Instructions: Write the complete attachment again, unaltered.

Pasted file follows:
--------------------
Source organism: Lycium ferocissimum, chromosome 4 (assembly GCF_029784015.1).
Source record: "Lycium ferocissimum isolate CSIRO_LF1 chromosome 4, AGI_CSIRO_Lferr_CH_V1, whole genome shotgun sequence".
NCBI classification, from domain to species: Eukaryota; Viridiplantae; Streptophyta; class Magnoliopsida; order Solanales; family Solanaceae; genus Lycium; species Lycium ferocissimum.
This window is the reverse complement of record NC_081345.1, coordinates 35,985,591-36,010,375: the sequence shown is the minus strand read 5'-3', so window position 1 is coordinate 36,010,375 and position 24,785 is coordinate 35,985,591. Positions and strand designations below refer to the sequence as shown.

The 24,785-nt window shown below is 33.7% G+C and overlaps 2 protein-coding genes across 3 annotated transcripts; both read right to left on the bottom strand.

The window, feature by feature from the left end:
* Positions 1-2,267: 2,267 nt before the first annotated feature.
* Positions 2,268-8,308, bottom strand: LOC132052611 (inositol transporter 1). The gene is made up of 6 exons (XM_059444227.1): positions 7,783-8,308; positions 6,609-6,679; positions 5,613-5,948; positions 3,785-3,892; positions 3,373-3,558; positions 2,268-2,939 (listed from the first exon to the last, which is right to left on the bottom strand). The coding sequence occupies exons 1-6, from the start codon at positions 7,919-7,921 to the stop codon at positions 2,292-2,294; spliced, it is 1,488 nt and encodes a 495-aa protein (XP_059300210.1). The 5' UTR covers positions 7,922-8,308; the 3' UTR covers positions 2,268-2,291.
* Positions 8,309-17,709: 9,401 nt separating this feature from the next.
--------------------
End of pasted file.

Source organism: Lycium ferocissimum, chromosome 4 (assembly GCF_029784015.1).
Source record: "Lycium ferocissimum isolate CSIRO_LF1 chromosome 4, AGI_CSIRO_Lferr_CH_V1, whole genome shotgun sequence".
NCBI classification, from domain to species: Eukaryota; Viridiplantae; Streptophyta; class Magnoliopsida; order Solanales; family Solanaceae; genus Lycium; species Lycium ferocissimum.
This window is the reverse complement of record NC_081345.1, coordinates 35,985,591-36,010,375: the sequence shown is the minus strand read 5'-3', so window position 1 is coordinate 36,010,375 and position 24,785 is coordinate 35,985,591. Positions and strand designations below refer to the sequence as shown.

The 24,785-nt window shown below is 33.7% G+C and overlaps 2 protein-coding genes across 3 annotated transcripts; both read right to left on the bottom strand.

The window, feature by feature from the left end:
* Positions 1-2,267: 2,267 nt before the first annotated feature.
* Positions 2,268-8,308, bottom strand: LOC132052611 (inositol transporter 1). The gene is made up of 6 exons (XM_059444227.1): positions 7,783-8,308; positions 6,609-6,679; positions 5,613-5,948; positions 3,785-3,892; positions 3,373-3,558; positions 2,268-2,939 (listed from the first exon to the last, which is right to left on the bottom strand). The coding sequence occupies exons 1-6, from the start codon at positions 7,919-7,921 to the stop codon at positions 2,292-2,294; spliced, it is 1,488 nt and encodes a 495-aa protein (XP_059300210.1). The 5' UTR covers positions 7,922-8,308; the 3' UTR covers positions 2,268-2,291.
* Positions 8,309-17,709: 9,401 nt separating this feature from the next.